Find out the organisational culture before the interview. Try to avoid labels. Some of the more common labels, like progressive, salesman or consensus, can have several meanings or descriptions depending on which management expert you listen to. The situational style is safe, because it says you will manage according to the situation, instead of one size fits all.

What qualities do you look for in a boss?

Be generic and positive. Safe qualities are knowledgeable, a sense of humor, fair, loyal to subordinates, and holder of high standards. All bosses think they have these traits.

What kind of person would you refuse to work with?

Mention only big issues. Minor objections will label you as a whiner. It would take disloyalty to the organization, violence or lawbreaking to get you to object.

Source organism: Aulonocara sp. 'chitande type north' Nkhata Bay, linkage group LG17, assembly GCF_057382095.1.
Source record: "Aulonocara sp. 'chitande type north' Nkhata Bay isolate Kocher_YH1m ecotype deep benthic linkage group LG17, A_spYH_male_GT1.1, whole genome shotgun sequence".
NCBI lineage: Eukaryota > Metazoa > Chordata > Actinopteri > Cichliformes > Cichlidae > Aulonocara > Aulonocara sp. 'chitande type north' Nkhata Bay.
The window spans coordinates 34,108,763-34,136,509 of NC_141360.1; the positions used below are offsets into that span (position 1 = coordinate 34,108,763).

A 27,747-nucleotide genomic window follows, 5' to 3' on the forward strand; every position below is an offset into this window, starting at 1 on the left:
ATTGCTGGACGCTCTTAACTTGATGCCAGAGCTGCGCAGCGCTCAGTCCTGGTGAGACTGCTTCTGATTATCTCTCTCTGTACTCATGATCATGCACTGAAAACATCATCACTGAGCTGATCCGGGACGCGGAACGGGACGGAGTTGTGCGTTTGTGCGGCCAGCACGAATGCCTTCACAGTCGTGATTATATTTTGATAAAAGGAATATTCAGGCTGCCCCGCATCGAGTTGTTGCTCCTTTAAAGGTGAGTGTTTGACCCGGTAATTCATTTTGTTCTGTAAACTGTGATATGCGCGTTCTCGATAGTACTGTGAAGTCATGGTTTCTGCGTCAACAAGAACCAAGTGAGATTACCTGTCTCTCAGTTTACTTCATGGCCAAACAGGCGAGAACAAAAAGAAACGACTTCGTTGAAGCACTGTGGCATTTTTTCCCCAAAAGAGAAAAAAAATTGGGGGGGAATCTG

What has disappointed you about a job?

Don’t get trivial or negative. Safe areas are few but can include: Not enough of a challenge. You were laid off in a reduction. Company did not win a contract, which would have given you more responsibility.

Would you be willing to relocate, if required?

You should be clear on this with your family prior to the interview if you think there is a chance it may come up. Do not say yes just to get the job if the real answer is no. This can create a lot of problems later on in your career. Be honest at this point and save yourself future grief.

 Desired Quality - Quick learner, with short ramp up time

How do you propose to compensate for your lack of experience?